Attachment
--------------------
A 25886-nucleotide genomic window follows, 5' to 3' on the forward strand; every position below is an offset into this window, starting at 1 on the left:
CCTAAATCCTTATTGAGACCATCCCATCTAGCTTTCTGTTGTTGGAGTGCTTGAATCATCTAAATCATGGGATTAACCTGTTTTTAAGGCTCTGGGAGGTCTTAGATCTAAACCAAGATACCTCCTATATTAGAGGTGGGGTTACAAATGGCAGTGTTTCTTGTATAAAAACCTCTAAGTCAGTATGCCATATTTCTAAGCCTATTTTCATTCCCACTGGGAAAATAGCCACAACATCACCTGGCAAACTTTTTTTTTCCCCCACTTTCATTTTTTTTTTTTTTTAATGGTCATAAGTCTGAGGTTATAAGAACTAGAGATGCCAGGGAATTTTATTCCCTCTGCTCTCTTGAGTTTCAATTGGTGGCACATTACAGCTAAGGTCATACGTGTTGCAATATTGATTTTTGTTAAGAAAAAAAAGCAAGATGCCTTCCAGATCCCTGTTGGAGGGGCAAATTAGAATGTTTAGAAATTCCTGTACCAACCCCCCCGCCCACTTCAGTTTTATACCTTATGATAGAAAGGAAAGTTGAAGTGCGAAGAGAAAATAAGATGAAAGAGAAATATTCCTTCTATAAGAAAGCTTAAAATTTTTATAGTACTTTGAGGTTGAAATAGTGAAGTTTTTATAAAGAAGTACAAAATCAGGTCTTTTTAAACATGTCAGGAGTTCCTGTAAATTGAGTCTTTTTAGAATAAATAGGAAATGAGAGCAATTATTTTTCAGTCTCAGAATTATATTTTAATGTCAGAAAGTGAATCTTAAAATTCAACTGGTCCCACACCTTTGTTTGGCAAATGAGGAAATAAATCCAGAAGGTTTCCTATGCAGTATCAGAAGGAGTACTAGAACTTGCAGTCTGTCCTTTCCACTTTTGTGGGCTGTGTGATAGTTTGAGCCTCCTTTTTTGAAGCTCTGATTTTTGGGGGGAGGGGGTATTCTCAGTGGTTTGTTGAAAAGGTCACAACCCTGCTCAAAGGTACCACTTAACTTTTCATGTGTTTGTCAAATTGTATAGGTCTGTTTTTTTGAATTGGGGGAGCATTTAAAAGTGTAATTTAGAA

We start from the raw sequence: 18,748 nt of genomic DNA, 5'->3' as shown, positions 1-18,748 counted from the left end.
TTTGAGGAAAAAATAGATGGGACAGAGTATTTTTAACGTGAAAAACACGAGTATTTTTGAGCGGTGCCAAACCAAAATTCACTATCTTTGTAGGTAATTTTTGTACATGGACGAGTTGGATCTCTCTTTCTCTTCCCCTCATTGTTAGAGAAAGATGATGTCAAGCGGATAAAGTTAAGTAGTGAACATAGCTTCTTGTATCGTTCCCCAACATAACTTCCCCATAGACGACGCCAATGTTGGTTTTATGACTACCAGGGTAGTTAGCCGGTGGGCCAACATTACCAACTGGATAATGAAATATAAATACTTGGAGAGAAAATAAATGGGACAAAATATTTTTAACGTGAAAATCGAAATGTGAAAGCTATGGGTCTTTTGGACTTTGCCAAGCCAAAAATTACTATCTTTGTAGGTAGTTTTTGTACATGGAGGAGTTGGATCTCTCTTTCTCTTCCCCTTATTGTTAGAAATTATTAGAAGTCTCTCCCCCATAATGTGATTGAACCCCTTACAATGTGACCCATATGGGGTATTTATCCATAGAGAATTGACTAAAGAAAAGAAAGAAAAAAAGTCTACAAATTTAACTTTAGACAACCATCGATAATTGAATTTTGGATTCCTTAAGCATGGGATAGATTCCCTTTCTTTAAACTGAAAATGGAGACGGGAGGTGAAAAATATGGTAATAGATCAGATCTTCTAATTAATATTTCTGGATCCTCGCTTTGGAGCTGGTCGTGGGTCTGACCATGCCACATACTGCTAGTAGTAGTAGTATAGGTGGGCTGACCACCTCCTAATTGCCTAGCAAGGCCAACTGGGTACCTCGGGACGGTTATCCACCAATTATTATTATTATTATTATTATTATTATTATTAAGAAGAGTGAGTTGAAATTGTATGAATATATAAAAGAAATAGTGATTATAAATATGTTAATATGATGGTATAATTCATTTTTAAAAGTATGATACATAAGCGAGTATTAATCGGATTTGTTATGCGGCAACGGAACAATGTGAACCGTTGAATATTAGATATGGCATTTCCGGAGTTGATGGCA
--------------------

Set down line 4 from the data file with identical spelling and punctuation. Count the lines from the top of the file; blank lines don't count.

TTTGAGGAAAAAATAGATGGGACAGAGTATTTTTAACGTGAAAAACACGAGTATTTTTGAGCGGTGCCAAACCAAAATTCACTATCTTTGTAGGTAATTTTTGTACATGGACGAGTTGGATCTCTCTTTCTCTTCCCCTCATTGTTAGAGAAAGATGATGTCAAGCGGATAAAGTTAAGTAGTGAACATAGCTTCTTGTATCGTTCCCCAACATAACTTCCCCATAGACGACGCCAATGTTGGTTTTATGACTACCAGGGTAGTTAGCCGGTGGGCCAACATTACCAACTGGATAATGAAATATAAATACTTGGAGAGAAAATAAATGGGACAAAATATTTTTAACGTGAAAATCGAAATGTGAAAGCTATGGGTCTTTTGGACTTTGCCAAGCCAAAAATTACTATCTTTGTAGGTAGTTTTTGTACATGGAGGAGTTGGATCTCTCTTTCTCTTCCCCTTATTGTTAGAAATTATTAGAAGTCTCTCCCCCATAATGTGATTGAACCCCTTACAATGTGACCCATATGGGGTATTTATCCATAGAGAATTGACTAAAGAAAAGAAAGAAAAAAAGTCTACAAATTTAACTTTAGACAACCATCGATAATTGAATTTTGGATTCCTTAAGCATGGGATAGATTCCCTTTCTTTAAACTGAAAATGGAGACGGGAGGTGAAAAATATGGTAATAGATCAGATCTTCTAATTAATATTTCTGGATCCTCGCTTTGGAGCTGGTCGTGGGTCTGACCATGCCACATACTGCTAGTAGTAGTAGTATAGGTGGGCTGACCACCTCCTAATTGCCTAGCAAGGCCAACTGGGTACCTCGGGACGGTTATCCACCAATTATTATTATTATTATTATTATTATTATTATTAAGAAGAGTGAGTTGAAATTGTATGAATATATAAAAGAAATAGTGATTATAAATATGTTAATATGATGGTATAATTCATTTTTAAAAGTATGATACATAAGCGAGTATTAATCGGATTTGTTATGCGGCAACGGAACAATGTGAACCGTTGAATATTAGATATGGCATTTCCGGAGTTGATGGCA